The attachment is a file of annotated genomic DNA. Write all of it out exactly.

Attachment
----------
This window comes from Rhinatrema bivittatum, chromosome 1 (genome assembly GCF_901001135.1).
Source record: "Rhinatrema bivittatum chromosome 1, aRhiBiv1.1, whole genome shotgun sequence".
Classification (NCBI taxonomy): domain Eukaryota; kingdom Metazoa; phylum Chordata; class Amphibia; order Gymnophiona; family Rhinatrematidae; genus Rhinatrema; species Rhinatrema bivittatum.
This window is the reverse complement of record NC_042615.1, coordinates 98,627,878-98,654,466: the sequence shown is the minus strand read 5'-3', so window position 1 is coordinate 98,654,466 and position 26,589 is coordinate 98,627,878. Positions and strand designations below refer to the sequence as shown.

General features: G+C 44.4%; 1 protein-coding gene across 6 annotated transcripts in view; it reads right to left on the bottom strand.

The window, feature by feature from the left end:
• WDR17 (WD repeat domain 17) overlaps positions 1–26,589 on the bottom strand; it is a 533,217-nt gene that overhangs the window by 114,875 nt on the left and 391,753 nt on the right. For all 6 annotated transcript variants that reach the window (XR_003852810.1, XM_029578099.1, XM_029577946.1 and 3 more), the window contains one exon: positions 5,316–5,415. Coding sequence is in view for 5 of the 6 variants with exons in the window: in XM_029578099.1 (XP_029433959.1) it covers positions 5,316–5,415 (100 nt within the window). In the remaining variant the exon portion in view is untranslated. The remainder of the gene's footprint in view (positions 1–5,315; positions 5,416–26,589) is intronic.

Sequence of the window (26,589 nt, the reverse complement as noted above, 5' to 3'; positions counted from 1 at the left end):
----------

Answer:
This window comes from Rhinatrema bivittatum, chromosome 1 (genome assembly GCF_901001135.1).
Source record: "Rhinatrema bivittatum chromosome 1, aRhiBiv1.1, whole genome shotgun sequence".
Classification (NCBI taxonomy): domain Eukaryota; kingdom Metazoa; phylum Chordata; class Amphibia; order Gymnophiona; family Rhinatrematidae; genus Rhinatrema; species Rhinatrema bivittatum.
This window is the reverse complement of record NC_042615.1, coordinates 98,627,878-98,654,466: the sequence shown is the minus strand read 5'-3', so window position 1 is coordinate 98,654,466 and position 26,589 is coordinate 98,627,878. Positions and strand designations below refer to the sequence as shown.

General features: G+C 44.4%; 1 protein-coding gene across 6 annotated transcripts in view; it reads right to left on the bottom strand.

The window, feature by feature from the left end:
• WDR17 (WD repeat domain 17) overlaps positions 1–26,589 on the bottom strand; it is a 533,217-nt gene that overhangs the window by 114,875 nt on the left and 391,753 nt on the right. For all 6 annotated transcript variants that reach the window (XR_003852810.1, XM_029578099.1, XM_029577946.1 and 3 more), the window contains one exon: positions 5,316–5,415. Coding sequence is in view for 5 of the 6 variants with exons in the window: in XM_029578099.1 (XP_029433959.1) it covers positions 5,316–5,415 (100 nt within the window). In the remaining variant the exon portion in view is untranslated. The remainder of the gene's footprint in view (positions 1–5,315; positions 5,416–26,589) is intronic.

Sequence of the window (26,589 nt, the reverse complement as noted above, 5' to 3'; positions counted from 1 at the left end):